The basic idea of a good strength program is to challenge your muscles. Instead of sitting on the couch, you’re squatting, lifting, pressing, pulling and twisting. This strengthens your muscles and generally makes you a bigger, stronger and faster athlete. With that in mind, here’s a terrifying concept: bored muscles—i.e., muscles that have become lazy, disinterested and lethargic due to a repetitive routine that no longer challenges them.
Essentially, bored muscles have adapted to your workout and will not become bigger or stronger if you continue it. To combat bored muscles and plateauing, you must change your workout routine on a regular basis. This theory, known as “muscle confusion,” has gained acceptance in recent years. Programs such as P90X use muscle confusion as their mantra, swearing that constant variety prevents plateauing and is vastly superior to traditional 10- or 12-week strength programs.
Can muscles really get bored? For that matter, can they really get confused? How much variety do you need in your strength program? STACK talked to Tony Bonvechio, strength coach at Cressey Performance, and Mike Mejia, CSCS and founder of BASE Sports Conditioning Inc., to find out just how varied your strength program needs to be.
The S.A.I.D. Principle
Many of the workout programs that emphasize muscle confusion contain a dizzying number of exercises. If you follow them to a T, you’ll be doing hundreds of exercises each week. Is that much variety really necessary? Not exactly.
“Muscles need to be exposed to similar exercises over and over so they can adapt by getting bigger and stronger,” Bonvechio says. He specifically points to the S.A.I.D. principle, an acronym for Specific Adaptation to Imposed Demands, as an argument against using so many different exercises.
(Learn more exercise principles that determine your success.)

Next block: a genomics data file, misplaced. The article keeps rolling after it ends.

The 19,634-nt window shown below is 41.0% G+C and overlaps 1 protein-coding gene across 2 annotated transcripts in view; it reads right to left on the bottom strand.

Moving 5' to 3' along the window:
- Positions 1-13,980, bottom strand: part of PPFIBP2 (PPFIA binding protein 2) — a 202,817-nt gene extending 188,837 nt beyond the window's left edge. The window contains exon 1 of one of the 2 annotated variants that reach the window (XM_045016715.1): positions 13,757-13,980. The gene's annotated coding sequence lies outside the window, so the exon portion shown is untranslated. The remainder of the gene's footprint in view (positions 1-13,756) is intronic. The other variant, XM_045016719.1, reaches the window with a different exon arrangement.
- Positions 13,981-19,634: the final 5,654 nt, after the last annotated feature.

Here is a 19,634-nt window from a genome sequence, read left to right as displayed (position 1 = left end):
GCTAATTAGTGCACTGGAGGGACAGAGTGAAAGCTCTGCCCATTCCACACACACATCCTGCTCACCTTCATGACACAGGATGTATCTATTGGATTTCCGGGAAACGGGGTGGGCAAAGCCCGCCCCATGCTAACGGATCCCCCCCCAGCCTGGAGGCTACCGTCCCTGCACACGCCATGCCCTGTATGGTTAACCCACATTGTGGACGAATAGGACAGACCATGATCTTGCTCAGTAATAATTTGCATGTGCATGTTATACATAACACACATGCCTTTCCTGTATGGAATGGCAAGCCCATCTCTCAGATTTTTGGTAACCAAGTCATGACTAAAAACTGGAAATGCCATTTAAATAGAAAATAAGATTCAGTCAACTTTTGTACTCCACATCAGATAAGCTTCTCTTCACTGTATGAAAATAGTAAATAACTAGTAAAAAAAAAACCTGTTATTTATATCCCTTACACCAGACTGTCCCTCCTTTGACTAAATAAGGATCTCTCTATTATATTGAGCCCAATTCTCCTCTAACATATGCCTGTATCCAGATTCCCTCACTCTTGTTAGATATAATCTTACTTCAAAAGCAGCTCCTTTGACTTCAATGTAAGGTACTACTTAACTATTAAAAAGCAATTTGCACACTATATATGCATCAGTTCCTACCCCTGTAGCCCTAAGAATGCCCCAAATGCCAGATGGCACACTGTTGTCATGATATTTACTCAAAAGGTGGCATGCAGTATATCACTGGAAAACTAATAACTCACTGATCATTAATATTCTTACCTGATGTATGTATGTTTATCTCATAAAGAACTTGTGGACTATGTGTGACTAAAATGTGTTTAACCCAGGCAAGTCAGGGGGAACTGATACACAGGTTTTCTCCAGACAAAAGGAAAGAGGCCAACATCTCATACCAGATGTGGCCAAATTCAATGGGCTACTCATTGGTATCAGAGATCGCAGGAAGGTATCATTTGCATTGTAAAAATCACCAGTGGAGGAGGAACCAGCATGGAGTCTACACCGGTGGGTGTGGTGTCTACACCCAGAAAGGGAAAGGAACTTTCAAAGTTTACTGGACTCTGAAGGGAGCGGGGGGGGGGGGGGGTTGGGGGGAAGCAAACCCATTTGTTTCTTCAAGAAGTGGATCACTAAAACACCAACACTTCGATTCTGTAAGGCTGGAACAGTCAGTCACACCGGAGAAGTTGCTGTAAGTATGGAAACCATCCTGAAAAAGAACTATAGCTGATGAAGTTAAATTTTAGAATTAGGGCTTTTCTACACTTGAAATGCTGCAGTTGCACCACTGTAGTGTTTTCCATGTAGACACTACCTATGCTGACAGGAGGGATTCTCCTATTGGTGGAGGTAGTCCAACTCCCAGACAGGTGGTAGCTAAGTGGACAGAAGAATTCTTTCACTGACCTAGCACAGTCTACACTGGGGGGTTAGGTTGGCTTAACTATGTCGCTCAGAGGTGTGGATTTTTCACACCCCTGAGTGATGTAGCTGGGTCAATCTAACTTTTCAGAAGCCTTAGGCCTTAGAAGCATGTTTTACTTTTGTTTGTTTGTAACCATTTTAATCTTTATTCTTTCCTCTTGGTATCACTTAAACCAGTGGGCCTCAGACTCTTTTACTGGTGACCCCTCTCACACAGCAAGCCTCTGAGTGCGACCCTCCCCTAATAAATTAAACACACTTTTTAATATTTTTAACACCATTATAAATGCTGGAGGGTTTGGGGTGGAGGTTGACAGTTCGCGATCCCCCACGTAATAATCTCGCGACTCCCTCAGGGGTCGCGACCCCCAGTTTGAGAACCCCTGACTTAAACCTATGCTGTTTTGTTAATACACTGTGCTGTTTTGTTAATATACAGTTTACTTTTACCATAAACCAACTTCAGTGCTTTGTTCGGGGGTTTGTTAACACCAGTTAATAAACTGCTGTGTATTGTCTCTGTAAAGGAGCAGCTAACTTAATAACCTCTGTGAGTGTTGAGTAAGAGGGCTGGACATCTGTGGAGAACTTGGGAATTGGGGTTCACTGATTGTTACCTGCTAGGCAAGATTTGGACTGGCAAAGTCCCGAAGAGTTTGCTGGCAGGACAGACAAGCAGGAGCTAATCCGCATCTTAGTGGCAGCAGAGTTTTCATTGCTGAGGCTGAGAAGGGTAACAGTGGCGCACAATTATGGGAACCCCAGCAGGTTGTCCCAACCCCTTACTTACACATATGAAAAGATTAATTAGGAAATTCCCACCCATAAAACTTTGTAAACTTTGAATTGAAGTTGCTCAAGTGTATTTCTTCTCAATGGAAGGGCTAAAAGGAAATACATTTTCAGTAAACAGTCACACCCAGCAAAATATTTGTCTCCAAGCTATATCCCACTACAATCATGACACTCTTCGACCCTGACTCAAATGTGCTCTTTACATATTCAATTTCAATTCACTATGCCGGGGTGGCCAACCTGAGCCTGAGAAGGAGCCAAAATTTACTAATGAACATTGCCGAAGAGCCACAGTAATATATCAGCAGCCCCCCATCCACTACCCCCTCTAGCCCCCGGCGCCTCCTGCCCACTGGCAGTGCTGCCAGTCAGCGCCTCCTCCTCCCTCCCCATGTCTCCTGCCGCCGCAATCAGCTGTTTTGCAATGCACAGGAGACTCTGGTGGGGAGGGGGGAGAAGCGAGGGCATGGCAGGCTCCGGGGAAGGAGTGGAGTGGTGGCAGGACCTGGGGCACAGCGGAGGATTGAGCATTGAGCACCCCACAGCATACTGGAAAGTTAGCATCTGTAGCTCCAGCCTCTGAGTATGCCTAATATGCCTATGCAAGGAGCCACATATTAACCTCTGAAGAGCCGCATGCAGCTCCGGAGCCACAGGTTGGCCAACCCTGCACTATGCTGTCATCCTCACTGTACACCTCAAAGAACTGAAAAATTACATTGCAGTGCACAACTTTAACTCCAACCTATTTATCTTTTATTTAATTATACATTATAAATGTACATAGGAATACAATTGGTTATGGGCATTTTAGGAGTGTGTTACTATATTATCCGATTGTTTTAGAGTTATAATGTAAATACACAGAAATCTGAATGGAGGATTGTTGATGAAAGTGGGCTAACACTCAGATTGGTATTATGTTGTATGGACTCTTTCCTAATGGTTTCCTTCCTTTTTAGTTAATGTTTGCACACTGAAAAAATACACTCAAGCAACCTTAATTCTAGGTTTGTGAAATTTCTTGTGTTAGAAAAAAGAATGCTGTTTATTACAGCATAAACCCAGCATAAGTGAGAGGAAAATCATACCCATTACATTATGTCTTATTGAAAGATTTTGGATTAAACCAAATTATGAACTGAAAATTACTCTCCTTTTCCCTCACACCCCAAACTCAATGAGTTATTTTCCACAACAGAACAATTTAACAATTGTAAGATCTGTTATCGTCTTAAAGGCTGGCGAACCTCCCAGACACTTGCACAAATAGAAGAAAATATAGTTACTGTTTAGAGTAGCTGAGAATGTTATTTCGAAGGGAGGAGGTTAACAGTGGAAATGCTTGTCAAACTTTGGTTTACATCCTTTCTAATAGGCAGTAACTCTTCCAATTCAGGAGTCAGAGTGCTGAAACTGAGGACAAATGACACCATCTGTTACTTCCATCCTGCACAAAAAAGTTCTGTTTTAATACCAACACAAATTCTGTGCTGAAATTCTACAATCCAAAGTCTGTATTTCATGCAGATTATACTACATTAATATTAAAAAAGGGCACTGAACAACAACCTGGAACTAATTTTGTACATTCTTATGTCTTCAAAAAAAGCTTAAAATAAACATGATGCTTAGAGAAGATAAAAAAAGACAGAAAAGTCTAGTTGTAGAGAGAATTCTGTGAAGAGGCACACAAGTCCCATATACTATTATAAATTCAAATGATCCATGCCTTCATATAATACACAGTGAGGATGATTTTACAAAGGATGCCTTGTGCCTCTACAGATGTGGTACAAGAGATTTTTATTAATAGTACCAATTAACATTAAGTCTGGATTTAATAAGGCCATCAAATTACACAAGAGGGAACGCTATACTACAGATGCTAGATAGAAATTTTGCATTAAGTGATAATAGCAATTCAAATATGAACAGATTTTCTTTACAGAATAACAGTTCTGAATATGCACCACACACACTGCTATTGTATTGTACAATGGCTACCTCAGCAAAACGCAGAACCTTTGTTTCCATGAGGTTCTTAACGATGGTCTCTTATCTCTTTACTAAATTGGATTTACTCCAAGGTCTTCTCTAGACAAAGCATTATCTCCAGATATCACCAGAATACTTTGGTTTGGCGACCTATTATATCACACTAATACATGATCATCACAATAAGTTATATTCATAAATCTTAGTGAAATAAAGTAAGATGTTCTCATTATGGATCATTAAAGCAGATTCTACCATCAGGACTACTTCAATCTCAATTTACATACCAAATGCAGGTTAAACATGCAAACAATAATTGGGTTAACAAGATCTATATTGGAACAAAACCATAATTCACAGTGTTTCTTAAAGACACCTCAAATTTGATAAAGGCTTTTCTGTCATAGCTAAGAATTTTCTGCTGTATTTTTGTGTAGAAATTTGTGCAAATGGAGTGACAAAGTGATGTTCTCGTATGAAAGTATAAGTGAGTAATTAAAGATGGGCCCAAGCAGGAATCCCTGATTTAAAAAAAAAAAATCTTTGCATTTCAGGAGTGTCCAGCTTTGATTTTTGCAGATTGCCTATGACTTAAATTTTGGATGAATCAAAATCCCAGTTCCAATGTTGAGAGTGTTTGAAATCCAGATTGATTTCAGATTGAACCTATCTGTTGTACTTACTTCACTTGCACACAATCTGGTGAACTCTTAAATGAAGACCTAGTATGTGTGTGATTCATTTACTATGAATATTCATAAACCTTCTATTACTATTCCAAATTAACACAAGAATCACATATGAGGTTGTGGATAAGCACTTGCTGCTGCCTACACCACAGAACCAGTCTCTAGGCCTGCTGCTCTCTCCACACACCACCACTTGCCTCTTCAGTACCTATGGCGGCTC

The S.A.I.D. principle states that the body changes based on what it does over and over. When faced with the same movement on a consistent basis, it makes certain adaptations—such as stronger muscles, increased joint flexibility, and thicker tendons and ligaments—to adjust to that movement. It’s not unlike developing a callous. If your toe continually rubs against the side of your shoe for days on end, your body will adapt by creating a patch of rough skin there.
“The whole point of exercising is to make an adaption. If you’re constantly doing new exercises, you’re not giving your body much of a reason to become bigger and stronger. You’re not letting your body adapt in anticipation of performing certain movements,” Bonvechio says.
But Don’t Muscle Confusion Programs Work for Some?
Of course. Many workout programs based on muscle confusion require a big time commitment—up to six days a week for an extended period of time. (Most of the original P90X workouts lasted an hour or more.) Obviously, that beats the heck out of sitting on the couch, and it can help people lose weight and increase muscle tone. But the reason some find it helpful has little to do with “muscle confusion” and more to do with a commitment to working out nearly every day.
Muscle confusion is simply a buzzword that plays on athletes’ fear of wasting their workouts. “Muscles don’t get confused,” Bonvechio says. “Your brain may take a while to learn new exercises, but muscles don’t get confused.”
So although certain muscle confusion workouts burn calories, increase muscle tone and leave you plenty sore, they aren’t the best workouts to do if you’re looking to become a bigger, stronger and faster athlete.